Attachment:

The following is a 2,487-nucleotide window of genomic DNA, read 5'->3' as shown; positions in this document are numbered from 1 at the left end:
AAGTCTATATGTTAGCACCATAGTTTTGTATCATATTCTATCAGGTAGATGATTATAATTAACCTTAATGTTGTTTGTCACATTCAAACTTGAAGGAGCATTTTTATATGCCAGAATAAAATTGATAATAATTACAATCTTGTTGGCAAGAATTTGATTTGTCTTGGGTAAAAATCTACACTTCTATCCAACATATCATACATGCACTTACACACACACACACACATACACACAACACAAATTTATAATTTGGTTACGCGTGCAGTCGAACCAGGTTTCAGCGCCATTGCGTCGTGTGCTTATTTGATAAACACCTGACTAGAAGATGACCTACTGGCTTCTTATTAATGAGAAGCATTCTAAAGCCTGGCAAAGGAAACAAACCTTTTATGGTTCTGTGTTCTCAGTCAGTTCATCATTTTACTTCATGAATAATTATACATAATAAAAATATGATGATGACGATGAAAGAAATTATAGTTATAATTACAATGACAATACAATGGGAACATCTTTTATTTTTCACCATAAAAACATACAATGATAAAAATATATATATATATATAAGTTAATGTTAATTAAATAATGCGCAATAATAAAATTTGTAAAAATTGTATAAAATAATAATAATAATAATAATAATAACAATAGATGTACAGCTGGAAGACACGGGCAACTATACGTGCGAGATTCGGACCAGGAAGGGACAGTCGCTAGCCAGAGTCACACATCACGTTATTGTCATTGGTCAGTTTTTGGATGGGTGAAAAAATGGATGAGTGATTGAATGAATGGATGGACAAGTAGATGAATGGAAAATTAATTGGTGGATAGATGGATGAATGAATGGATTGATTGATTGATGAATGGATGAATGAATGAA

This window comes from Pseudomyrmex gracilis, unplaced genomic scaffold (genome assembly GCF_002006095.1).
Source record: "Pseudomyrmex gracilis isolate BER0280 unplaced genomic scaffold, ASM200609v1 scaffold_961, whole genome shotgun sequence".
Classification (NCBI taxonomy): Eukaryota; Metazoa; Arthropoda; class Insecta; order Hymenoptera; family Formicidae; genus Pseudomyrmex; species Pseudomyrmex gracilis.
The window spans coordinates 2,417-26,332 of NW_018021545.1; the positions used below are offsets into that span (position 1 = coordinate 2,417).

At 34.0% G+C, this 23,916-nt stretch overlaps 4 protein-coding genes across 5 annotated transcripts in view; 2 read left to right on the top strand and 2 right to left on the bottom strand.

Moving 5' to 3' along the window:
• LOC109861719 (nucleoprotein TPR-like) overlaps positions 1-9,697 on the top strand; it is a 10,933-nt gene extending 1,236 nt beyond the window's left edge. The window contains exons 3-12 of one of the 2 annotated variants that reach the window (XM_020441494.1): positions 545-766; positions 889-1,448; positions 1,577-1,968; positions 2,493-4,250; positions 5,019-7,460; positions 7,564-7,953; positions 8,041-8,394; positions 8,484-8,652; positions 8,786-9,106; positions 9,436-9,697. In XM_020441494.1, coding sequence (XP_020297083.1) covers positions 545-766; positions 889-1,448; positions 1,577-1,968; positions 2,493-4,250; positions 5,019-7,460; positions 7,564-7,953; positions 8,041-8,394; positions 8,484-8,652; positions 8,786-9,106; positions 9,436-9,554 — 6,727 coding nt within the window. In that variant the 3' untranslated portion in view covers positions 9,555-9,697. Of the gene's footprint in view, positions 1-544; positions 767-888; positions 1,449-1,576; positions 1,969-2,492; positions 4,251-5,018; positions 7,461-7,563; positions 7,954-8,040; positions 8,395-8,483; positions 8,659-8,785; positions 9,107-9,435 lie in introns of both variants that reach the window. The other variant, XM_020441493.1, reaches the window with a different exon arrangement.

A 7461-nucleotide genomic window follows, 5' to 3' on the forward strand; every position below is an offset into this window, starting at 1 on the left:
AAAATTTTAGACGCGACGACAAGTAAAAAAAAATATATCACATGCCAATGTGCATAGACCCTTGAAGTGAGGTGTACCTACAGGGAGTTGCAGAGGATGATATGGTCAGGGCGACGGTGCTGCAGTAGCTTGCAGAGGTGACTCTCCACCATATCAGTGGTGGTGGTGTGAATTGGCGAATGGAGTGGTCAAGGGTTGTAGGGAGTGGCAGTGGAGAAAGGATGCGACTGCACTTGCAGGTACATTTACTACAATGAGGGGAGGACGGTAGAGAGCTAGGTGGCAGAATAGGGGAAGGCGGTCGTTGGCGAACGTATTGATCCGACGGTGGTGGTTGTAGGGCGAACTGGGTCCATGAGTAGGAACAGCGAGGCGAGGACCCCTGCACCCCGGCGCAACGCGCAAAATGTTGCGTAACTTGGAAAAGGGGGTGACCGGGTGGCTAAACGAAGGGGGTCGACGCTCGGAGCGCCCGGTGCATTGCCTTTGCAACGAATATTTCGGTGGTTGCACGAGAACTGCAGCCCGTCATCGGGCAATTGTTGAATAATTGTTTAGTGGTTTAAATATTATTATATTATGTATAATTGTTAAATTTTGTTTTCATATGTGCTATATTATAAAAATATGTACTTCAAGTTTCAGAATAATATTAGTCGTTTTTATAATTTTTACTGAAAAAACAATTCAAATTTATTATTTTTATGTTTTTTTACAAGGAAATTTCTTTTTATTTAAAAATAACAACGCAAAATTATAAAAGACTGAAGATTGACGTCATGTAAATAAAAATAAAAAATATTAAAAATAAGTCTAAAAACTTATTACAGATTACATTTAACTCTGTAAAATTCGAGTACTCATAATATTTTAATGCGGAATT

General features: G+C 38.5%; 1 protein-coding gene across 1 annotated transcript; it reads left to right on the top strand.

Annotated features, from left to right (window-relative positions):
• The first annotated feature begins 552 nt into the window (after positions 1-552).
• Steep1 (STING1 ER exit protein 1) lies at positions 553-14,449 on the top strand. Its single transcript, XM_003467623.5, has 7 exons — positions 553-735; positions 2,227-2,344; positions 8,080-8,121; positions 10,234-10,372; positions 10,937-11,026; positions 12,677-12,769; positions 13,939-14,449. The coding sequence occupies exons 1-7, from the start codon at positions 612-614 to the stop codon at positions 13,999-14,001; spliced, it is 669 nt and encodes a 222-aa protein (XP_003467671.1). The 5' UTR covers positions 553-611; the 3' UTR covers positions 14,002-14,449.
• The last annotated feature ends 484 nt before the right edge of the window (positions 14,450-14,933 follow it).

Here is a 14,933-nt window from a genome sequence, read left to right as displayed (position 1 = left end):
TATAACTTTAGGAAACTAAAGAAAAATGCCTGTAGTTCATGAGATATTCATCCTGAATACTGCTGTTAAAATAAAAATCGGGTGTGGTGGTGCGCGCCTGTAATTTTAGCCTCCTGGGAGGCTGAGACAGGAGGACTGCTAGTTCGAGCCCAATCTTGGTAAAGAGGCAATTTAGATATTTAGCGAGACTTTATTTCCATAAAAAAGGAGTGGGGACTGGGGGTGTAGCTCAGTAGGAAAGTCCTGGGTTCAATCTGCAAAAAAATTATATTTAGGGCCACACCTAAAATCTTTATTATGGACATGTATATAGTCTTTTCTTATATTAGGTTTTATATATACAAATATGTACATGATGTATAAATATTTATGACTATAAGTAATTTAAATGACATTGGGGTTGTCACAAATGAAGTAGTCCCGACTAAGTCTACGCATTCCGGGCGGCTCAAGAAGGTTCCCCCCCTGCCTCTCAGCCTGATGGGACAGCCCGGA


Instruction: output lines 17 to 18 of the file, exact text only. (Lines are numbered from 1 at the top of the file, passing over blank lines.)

Here is a 14,933-nt window from a genome sequence, read left to right as displayed (position 1 = left end):
TATAACTTTAGGAAACTAAAGAAAAATGCCTGTAGTTCATGAGATATTCATCCTGAATACTGCTGTTAAAATAAAAATCGGGTGTGGTGGTGCGCGCCTGTAATTTTAGCCTCCTGGGAGGCTGAGACAGGAGGACTGCTAGTTCGAGCCCAATCTTGGTAAAGAGGCAATTTAGATATTTAGCGAGACTTTATTTCCATAAAAAAGGAGTGGGGACTGGGGGTGTAGCTCAGTAGGAAAGTCCTGGGTTCAATCTGCAAAAAAATTATATTTAGGGCCACACCTAAAATCTTTATTATGGACATGTATATAGTCTTTTCTTATATTAGGTTTTATATATACAAATATGTACATGATGTATAAATATTTATGACTATAAGTAATTTAAATGACATTGGGGTTGTCACAAATGAAGTAGTCCCGACTAAGTCTACGCATTCCGGGCGGCTCAAGAAGGTTCCCCCCCTGCCTCTCAGCCTGATGGGACAGCCCGGA